Preserve your memories. They’re all that’s left you. ~ Paul Simon
A reader writes: My husband died in August of brain cancer. We were blessed to have a few years together after surgery, chemo and radiation, but that time was also plagued by a continual decline in his abilities. I am 45, he was 56 when he died too young. Our dreams are lost. Certainly I know he is whole and not suffering any longer but that doesn’t always lessen mine. I am disabled so I have each and every day to deal with my loss. A wise woman told me to throw my books away and look for my answers inside. I don’t have answers, but I do have a lot of journal entries and I thought I might share one of them with you:
A Roll of Film
I found it in my 35 mm camera — an almost complete roll of film. My heart did a few pounds more than normal — that camera hadn’t been used since the last time my husband and I went to Duke, three months before he died.
I remember the trip because it was incredibly hot for that time of year. Plus, I was bound and determined that we wouldn’t do our usual rush down and back, but find some time to use our cameras. It was something we shared and loved. How glad I am now that I was stubborn.
Our first and primary stop was the Butterfly Museum. It had become an oasis of calm for us already and we had visited before, but never with enough time to just sit and take the pictures we wanted. I can see my love wandering, composing his shots; it was always rare to find him without a camera, but using the full equipment was his joy.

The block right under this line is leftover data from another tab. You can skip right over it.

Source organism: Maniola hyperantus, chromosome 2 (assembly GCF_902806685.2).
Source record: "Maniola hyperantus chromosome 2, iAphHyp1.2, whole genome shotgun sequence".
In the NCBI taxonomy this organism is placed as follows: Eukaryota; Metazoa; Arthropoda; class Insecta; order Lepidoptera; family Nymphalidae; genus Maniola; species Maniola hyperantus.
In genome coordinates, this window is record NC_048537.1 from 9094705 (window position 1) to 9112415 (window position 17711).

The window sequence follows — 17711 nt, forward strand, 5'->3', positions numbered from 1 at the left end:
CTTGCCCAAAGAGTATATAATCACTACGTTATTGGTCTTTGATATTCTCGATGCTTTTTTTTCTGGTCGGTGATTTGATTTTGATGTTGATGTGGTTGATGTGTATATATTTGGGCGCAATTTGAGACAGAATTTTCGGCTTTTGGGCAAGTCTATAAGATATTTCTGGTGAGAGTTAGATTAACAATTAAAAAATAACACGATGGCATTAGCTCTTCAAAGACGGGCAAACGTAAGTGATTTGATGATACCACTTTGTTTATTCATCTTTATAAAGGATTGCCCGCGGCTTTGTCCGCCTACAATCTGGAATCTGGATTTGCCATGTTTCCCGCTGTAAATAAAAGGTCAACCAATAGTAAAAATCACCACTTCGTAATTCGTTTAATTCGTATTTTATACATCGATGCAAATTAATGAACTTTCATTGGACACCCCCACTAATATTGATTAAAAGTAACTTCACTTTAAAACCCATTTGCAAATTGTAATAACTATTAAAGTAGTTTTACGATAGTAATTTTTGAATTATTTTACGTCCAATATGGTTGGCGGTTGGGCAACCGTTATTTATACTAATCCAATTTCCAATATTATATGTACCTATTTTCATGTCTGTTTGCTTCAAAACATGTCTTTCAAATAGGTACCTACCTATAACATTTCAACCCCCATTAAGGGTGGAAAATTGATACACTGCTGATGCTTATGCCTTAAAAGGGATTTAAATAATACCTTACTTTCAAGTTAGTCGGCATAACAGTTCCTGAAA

Then on to see the Tobacco Museum. Mercy it was so hot. My husband wanted to look at all the exhibits and it was a day I didn’t feel very good. It was a Tuesday, the 25th. That is locked into my mind because my caregiver called from home on the cell when we were outdoors. My love wandered ahead while I dealt with some home emergency or another.
Now 3 months after his death I find this roll of film. And it scares me to develop it. But I shoot the 3 remaining pictures and take it to Wal-Mart. The prints will be ready in one hour but I can’t get them since I have been diagnosed with shingles and feel horrid.
So the next day I pick them up on the way back from taking Princess, my queen bee, to the vet since SHE was sick (I am seeing a trend here). And yes, these are my last shots at the Tobacco Museum. And some are actually good architectural shots. But one in particular stands out.
At the time I am confident this was a wave hello, or a simple “Hey there!” Now, it looks like a wave goodbye.
By the next week we would have our first 911 call, and by the end of June my husband was in hospice care.
Even with tears in my eyes as I say goodbye to my love again, how lucky we were that we never gave up, never gave in. Him to his cancer, me to my CFS. We may have been tired, worn out, but it is my hope that he died with memories of places and experiences that he loved.
There’s a roll of film in his camera that needs to be shot off, and I’ve yet to find his small camera. Surprises still………………
My response: Your story reminds me of the lovely words of Robert Fulghum, who wrote in his wonderful book, From Beginning to End: The Rituals of Our Lives, that “photographs are precious memories . . . the visual evidence of place and time and relationships . . . ritual talismans for the treasure chest of the heart.”
Then there are the words of photographer Libby Friedman:
Realizing the mortality of the moment,
I became a photographer
as a way to fight Death
and preserve those things
that inevitably become lost
as time goes on.
one moves on.
A photograph is forever.
And perhaps you’ll remember this, from songwriter and singer Paul Simon:
Time it was ~
And what a time it was!
It was a time of innocence
A time of confidences
Long ago, it must be ~
I have a photograph
Preserve your memories
They’re all that’s left you.
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Image by Tom from Pixabay
© by Marty Tousley, RN, MS, FT, BC-TMH